Ideology and Cybersecurity: Explaining the Origin and Structure of Civilian Cyber Defense



Frank Smith, Centre for International Security Studies; Department of Government and International Relations, University of Sydney

Date and Time

January 7, 2016 3:30 PM - 5:00 PM


Open to the public.

No RSVP required


William J. Perry Conference Room
Encina Hall, Second Floor, Central, C231
616 Jane Stanford Way, Stanford, CA 94305

Abstract: Cybersecurity depends heavily on civilian cyber defense, which is decentralized, private, and voluntary. Although the structure of this field stands to have a profound impact on national and international security, its history is rarely subject to critical or comparative analysis. Why is civilian cyber defense organized this way? There are at least three plausible explanations for the origins and evolution of cyber defense as an organizational field: technology, bureaucracy, and ideology. I examine the influence of each factor during the formative years of the Internet in the United States. From the beginning, malware was described in terms of infectious disease (viruses and worms), so I use public health to provide comparative context for cyber defense. I find that technological determinism explains far less about the genesis of this field than often assumed. Bureaucratic politics are also insufficient. Therefore, I argue that the American ideology of anti-statism is necessary to explain civilian cyber defense, and this family of ideas has important implications for security cooperation at home and abroad.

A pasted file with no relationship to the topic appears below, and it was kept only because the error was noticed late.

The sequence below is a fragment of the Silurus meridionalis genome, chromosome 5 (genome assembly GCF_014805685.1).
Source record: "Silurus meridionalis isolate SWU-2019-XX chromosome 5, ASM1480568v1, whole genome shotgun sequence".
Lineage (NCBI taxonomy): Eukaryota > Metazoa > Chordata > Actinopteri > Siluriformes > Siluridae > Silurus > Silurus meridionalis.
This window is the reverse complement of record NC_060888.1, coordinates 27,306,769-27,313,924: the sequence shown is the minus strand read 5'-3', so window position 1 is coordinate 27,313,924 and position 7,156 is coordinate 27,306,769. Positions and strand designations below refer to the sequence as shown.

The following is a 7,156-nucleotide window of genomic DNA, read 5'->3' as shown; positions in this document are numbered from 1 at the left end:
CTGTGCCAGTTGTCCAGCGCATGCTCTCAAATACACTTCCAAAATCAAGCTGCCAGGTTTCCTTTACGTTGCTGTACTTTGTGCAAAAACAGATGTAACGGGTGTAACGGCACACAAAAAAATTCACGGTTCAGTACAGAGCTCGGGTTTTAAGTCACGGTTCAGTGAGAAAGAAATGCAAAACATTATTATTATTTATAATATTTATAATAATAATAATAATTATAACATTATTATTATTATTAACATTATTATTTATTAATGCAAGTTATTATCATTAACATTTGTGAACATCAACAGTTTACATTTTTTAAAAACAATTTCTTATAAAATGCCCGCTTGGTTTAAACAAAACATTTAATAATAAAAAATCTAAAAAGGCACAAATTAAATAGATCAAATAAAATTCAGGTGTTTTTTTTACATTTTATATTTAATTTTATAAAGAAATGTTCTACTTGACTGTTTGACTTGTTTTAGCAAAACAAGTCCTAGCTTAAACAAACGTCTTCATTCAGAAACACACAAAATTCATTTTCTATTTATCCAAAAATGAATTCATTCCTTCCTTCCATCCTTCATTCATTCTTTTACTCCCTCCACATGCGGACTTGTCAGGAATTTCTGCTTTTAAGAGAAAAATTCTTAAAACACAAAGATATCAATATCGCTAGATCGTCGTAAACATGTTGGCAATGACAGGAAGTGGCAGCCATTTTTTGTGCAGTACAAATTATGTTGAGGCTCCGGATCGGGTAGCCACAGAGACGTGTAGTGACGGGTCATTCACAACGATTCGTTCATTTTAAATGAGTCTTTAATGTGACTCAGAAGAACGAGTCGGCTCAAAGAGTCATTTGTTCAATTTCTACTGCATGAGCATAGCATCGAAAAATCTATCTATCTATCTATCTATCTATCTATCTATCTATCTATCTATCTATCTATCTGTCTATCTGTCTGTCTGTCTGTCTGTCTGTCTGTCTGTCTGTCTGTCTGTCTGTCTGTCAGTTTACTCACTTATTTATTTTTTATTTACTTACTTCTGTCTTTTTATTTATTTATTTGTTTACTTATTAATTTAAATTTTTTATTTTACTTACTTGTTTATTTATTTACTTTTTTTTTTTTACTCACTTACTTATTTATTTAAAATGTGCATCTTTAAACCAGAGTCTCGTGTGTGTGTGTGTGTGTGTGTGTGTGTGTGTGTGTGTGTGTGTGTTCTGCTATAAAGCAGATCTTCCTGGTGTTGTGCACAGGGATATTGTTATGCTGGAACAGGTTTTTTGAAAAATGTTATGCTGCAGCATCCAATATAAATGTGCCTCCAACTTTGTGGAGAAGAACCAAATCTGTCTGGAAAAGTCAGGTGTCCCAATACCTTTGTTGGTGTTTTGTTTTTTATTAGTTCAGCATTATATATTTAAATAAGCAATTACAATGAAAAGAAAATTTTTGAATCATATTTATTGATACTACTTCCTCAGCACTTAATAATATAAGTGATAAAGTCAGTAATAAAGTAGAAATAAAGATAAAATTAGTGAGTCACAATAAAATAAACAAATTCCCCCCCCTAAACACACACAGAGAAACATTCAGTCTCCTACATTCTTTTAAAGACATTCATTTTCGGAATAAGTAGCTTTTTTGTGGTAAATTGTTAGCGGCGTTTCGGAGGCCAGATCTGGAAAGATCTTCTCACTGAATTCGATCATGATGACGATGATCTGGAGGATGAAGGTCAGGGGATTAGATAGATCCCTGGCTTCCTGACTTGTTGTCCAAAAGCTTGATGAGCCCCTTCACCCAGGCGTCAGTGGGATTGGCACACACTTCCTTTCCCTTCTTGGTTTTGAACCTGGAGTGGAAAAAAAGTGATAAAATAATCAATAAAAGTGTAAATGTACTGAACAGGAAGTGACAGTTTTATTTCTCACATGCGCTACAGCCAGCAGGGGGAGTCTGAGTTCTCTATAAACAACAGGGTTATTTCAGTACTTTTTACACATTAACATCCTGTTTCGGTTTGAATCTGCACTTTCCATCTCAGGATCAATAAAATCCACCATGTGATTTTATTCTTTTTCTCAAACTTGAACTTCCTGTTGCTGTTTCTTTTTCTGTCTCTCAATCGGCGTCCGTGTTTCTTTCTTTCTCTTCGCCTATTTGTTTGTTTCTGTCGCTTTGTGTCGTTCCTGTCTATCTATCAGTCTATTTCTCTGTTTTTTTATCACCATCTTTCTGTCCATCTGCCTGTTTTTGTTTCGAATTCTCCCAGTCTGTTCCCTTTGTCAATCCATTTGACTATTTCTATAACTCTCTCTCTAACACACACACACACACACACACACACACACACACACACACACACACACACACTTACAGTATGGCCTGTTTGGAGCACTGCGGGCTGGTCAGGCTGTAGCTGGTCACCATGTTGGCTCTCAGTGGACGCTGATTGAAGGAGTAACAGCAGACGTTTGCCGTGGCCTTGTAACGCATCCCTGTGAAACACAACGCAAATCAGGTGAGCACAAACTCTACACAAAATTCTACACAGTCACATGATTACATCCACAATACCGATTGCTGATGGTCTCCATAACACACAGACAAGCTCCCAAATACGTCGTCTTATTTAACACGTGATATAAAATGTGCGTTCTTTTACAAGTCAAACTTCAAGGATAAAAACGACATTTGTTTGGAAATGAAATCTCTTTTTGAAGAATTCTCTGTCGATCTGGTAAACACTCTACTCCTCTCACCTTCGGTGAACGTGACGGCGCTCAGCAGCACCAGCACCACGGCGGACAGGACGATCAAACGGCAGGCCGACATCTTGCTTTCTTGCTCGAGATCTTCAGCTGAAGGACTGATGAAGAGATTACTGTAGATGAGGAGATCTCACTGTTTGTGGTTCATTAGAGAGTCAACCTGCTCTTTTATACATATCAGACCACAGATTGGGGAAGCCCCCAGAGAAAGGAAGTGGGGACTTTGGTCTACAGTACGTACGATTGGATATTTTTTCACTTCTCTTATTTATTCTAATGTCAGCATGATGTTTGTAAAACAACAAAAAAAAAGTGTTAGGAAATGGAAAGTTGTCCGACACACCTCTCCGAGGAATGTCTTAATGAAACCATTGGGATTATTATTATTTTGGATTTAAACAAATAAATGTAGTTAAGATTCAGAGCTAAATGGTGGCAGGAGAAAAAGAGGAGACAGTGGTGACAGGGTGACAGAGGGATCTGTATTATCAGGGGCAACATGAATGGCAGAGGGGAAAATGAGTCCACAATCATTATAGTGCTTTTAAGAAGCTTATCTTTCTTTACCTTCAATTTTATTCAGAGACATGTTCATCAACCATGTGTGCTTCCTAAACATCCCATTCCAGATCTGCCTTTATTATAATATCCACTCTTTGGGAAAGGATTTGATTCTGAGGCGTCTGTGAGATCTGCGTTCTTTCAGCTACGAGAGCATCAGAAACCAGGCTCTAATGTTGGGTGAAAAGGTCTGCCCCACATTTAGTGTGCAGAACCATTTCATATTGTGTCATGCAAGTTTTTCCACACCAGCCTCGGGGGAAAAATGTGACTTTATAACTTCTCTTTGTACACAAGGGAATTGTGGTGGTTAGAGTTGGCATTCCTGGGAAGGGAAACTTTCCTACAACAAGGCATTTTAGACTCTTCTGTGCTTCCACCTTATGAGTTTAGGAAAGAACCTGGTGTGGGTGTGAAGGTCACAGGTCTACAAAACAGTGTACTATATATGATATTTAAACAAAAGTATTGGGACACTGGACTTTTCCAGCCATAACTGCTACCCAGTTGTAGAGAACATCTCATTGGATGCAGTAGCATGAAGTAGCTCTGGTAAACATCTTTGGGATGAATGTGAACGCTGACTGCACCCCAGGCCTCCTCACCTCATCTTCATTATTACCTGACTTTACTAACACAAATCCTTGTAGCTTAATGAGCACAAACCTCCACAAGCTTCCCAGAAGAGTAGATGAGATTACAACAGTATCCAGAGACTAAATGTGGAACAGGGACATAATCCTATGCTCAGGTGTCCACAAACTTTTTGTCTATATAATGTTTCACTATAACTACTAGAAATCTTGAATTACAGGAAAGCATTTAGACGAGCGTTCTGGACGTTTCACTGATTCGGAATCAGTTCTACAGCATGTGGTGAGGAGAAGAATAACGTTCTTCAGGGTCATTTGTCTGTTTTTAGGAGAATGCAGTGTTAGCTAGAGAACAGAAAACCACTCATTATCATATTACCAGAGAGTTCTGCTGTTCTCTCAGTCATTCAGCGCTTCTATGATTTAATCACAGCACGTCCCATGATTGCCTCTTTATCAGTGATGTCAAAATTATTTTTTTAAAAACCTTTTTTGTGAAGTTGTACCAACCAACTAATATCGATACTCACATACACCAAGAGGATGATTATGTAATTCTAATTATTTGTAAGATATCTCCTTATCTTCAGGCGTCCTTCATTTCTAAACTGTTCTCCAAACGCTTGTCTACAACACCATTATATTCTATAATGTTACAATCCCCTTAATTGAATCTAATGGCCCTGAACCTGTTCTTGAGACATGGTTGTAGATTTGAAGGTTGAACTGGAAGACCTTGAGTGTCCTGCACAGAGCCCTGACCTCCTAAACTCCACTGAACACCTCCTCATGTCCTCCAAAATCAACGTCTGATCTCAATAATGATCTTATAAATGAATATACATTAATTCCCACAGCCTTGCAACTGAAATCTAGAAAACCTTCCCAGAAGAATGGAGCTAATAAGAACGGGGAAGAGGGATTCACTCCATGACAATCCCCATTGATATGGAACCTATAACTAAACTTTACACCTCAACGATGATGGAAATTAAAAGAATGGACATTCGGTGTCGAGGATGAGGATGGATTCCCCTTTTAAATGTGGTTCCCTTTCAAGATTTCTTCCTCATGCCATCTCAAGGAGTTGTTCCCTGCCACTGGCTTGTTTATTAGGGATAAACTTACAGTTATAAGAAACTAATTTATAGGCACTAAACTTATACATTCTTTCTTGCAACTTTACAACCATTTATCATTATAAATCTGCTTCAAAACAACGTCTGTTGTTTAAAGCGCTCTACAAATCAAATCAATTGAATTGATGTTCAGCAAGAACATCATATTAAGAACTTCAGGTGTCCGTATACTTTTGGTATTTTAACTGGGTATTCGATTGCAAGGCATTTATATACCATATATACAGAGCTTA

About the Speaker: Frank Smith is a Senior Lecturer with the Centre for International Security Studies and the Department of Government and International Relations at the University of Sydney. His teaching and research examine the relationship between technology and international security. His book, American Biodefense, explains why the U.S. military struggled to defend itself and the country against biological warfare and bioterrorism. His current research examines cyber security cooperation; he is also analyzing the potential impact of quantum computing on international relations. Previously, Smith was a visiting scholar with the Institute for Security and Conflict Studies at the Elliott School of International Affairs, a research fellow with the Griffith Asia Institute, and a pre-doctoral fellow with the Center for International Security and Cooperation at Stanford University. He has a Ph.D. in political science and a B.S. in biological chemistry, both from the University of Chicago. 

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